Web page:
[W]hen [Moore's] X-rays came back, a person named Doctor Cohen, Doctor Cohen puts a contusion, on the right 7th rib. A contusion. Nothing about a break, nothing about a fracture. Defendant got a booboo on his right rib. Read these medical records. His ribs were not fractured. They were not broken. He got a contusion.
(T. 638-39). The prosecutor's comment was incorrect because the notations on Moore's hospital records revealed that he did in fact sustain a fractured rib. The Supreme Court has suggested that when a prosecutor "manipulate[s] or misstate[s] the evidence," the defendant is deprived of a fair trial. See, e.g., Darden v. Wainwright, 477 U.S. 168, 181-82 (1986) (holding that the prosecutors' improper statements did not warrant a new trial because "the prosecutors' argument did not manipulate or misstate the evidence, nor did it implicate other specific rights of the accused such as the right to counsel or the right to remain silent" and because "[m]uch of the objectionable content was invited by or was responsive to the opening summation of the defense"); cf. Giglio v. United States, 405 U.S. 150, 153 (1963) ("[D]eliberate deception of a court and jurors by the presentation of known false evidence is incompatible with rudimentary demands of justice.").

  After the prosecutor made these statements, defense counsel moved for a mistrial or, alternatively, for an instruction to disregard the inaccurate statements. (T. 655-58). The trial judge denied both requests, reasoning that the medical records were "available to the jury for their [sic] review and their [sic] own interpretation, since an expert wasn't called to interpret them." (T. 660).

  I find the prosecutor's comment improper but not fatal to the fairness of the trial when viewed in the context of the entire proceeding. In his summation, defense counsel properly told the jury that Moore sustained a "[f]racture to the 7th rib. It's in the medical records. He was ex-rayed [sic]. He suffered a fractured rib." (T. 600). The jury requested Moore's records during deliberations (T. 702), and the jury was entitled to interpret them and determine their materiality. See Maldonado v. Scully, 86 F.3d 32, 35 (2d Cir. 1996) (when a federal court rules on a state prisoner's habeas petition, "assessments of the weight of the evidence or the credibility of witnesses are for the jury and not grounds for reversal on appeal; [courts] defer to the jury's assessments of both of these issues"); cf. United States v. Tarricone, 21 F.3d 474, 476 (2d Cir. 1993) (finding that under the circumstances of the case, defense counsel's decision not to present an expert was "a strategic choice counsel was entitled to make"). The jury could see for itself that the prosecutor was wrong about the fracture. In any event, the severity of Moore's injury was not a critical issue at trial: whether Moore sustained a fracture or a contusion did not indicate whether he possessed a narcotic, tampered with evidence, or resisted a lawful arrest, thereby injuring an officer. Cf. United States v. Pabisz, 936 F.2d 80, 83 (2d Cir. 1991) (finding that the fundamental fairness of the trial was undermined where the "pivotal issue" was the defendant's good faith defense, the court erroneously instructed the jury about the defense, and the prosecutor's summation heightened the potential that the jury would be misled about the defense). In light of the above, the prosecutor's misstatement about Moore's injury did not cause substantial prejudice and thus did not amount to a denial of due process.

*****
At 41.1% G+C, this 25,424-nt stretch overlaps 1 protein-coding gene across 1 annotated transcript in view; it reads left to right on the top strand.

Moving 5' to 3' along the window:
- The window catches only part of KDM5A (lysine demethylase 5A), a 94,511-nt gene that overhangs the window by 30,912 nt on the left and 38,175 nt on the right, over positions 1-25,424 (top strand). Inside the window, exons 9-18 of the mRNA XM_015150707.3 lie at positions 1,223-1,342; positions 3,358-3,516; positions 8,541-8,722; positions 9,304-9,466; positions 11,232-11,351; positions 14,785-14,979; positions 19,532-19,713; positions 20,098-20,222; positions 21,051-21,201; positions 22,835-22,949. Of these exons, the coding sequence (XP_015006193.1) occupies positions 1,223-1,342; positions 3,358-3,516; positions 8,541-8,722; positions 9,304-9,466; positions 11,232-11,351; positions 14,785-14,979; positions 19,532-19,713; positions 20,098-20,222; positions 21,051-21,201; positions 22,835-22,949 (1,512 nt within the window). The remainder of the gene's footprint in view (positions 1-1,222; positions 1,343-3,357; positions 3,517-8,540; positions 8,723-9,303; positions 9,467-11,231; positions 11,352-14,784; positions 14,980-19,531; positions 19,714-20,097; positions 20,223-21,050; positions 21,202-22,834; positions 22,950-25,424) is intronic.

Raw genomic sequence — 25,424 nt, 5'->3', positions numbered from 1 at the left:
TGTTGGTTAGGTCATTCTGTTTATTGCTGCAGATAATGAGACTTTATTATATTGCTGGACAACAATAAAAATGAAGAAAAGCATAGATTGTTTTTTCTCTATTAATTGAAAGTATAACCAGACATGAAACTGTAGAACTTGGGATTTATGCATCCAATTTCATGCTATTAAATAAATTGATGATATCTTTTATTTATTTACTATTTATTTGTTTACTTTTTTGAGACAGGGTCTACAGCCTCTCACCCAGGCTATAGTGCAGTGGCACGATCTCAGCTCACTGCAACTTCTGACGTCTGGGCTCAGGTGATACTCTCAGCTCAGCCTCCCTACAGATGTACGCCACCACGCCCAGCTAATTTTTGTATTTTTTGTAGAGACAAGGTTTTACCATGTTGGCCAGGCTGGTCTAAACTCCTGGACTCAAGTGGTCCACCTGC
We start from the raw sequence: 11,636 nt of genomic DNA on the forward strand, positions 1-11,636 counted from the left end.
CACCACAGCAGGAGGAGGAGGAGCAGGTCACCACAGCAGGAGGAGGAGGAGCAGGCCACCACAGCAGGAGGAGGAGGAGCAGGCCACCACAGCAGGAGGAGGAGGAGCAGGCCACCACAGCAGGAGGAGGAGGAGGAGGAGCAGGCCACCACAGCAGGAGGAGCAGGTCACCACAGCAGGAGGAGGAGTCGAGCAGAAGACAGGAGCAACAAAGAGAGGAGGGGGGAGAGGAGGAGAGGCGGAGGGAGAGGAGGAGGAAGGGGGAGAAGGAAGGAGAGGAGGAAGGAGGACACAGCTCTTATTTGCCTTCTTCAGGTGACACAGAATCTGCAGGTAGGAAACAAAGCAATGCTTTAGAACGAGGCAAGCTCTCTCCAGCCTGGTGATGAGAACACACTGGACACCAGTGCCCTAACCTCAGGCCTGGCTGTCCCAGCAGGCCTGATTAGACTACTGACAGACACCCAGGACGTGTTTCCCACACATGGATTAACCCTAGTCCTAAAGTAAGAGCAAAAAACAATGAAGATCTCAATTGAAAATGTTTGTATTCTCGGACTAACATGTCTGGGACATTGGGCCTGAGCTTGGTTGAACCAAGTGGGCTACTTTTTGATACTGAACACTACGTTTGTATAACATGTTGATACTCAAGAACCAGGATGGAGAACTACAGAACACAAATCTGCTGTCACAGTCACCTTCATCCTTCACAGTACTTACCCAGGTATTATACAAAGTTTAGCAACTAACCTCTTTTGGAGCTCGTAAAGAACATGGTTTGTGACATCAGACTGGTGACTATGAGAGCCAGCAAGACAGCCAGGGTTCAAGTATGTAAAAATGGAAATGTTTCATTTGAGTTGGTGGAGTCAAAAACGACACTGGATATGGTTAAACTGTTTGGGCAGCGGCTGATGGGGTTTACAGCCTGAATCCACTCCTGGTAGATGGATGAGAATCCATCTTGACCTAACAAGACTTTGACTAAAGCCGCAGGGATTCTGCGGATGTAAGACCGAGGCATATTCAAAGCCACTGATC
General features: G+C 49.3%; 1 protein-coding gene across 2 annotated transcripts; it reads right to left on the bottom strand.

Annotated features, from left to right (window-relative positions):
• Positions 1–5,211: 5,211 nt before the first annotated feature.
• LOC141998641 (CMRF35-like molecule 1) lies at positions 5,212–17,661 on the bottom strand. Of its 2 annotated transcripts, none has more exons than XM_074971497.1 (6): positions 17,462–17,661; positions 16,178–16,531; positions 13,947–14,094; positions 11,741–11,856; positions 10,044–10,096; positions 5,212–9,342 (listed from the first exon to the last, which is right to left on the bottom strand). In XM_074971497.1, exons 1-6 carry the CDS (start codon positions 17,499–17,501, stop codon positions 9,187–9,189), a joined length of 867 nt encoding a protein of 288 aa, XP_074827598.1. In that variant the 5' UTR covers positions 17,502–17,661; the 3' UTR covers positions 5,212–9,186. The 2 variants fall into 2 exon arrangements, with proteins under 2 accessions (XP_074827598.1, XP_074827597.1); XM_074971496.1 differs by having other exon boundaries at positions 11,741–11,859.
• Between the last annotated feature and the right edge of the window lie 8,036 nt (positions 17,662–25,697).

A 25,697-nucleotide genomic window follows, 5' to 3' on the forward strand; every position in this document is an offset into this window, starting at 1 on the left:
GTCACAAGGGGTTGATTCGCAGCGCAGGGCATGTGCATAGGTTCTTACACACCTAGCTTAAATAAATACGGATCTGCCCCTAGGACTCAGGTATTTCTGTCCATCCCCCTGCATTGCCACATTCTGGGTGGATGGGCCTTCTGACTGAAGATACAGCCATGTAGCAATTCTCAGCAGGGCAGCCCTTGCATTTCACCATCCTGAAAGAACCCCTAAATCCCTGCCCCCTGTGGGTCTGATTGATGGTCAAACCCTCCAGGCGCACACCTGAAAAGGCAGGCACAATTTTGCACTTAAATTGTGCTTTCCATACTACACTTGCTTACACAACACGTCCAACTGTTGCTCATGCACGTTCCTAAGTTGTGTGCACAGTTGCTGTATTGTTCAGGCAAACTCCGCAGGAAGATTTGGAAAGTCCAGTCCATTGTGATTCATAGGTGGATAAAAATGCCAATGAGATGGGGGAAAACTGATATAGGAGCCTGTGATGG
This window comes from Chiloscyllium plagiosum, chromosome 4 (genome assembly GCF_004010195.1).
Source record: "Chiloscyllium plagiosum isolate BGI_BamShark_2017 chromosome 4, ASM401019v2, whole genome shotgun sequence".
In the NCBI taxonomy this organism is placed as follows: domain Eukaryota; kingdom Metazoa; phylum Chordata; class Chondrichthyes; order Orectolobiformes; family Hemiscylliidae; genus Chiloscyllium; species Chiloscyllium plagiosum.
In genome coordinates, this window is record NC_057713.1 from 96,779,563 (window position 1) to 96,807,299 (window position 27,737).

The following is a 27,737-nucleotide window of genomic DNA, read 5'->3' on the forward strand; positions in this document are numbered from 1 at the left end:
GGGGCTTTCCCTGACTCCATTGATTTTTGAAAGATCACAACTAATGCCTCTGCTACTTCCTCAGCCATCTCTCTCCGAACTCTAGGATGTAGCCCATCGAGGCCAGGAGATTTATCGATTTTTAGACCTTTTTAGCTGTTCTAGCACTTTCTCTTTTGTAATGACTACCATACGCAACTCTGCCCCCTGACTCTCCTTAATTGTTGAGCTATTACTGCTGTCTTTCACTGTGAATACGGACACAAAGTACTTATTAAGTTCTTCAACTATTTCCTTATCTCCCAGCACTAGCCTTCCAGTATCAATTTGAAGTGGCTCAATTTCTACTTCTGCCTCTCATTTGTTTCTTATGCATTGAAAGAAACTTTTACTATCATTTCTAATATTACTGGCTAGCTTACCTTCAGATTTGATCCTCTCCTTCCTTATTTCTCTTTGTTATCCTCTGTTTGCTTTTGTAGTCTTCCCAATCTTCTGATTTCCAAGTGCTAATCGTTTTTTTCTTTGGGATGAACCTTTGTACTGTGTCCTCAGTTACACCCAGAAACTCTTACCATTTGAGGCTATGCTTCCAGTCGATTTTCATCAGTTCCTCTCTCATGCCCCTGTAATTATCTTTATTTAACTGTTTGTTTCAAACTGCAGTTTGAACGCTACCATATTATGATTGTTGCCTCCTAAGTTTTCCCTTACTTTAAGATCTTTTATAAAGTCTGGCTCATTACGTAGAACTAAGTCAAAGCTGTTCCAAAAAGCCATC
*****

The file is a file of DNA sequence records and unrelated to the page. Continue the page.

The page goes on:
b. The Curative Measures

  The trial judge did not cure any of the prosecutor's comments during the prosecution's summation, but the judge's charge was sufficient to correct any prejudice. The judge instructed the jurors that they could not consider anything outside of the evidence and that their own understanding of the evidence — not the attorneys' understanding — was controlling.*fn13 See Bradley v. Meachum, 918 F.2d 338, 341-44 (2d Cir. 1990) (holding that where a state prosecutor repeatedly referred to his personal view of the evidence in his summation and the only corrective action was the trial judge's standard jury instruction that arguments of counsel are not to be considered evidence, the cumulative effect of the statements did not require a finding of substantial prejudice). c. The Certainty of Conviction

  The case against Moore was strong. He presented no evidence to dispute the evidence that a bag containing cocaine came out of his mouth or to undermine the testimony of five police officers that he resisted arrest and caused injury to an officer.

  In sum, given the context of the prosecutor's comments, the sufficiency of the court's charge, and the strength of the evidence, I find that the prosecutor's summation comments did not substantially prejudice Moore's right to a fair trial, and the claim is denied. Moore has failed to show that he is custody in violation of federal law.


  For the foregoing reasons, Moore's petition for a writ of habeas corpus is denied. As Moore has not made a substantial showing of the denial of a constitutional right, I decline to issue a certificate of appealability. See 28 U.S.C. § 2253 (1996) (as amended by the AEDPA). I certify pursuant to 28 U.S.C. § 1915(a)(3) that any appeal taken from this decision would not be taken in good faith.

  The Clerk of the Court shall close this case.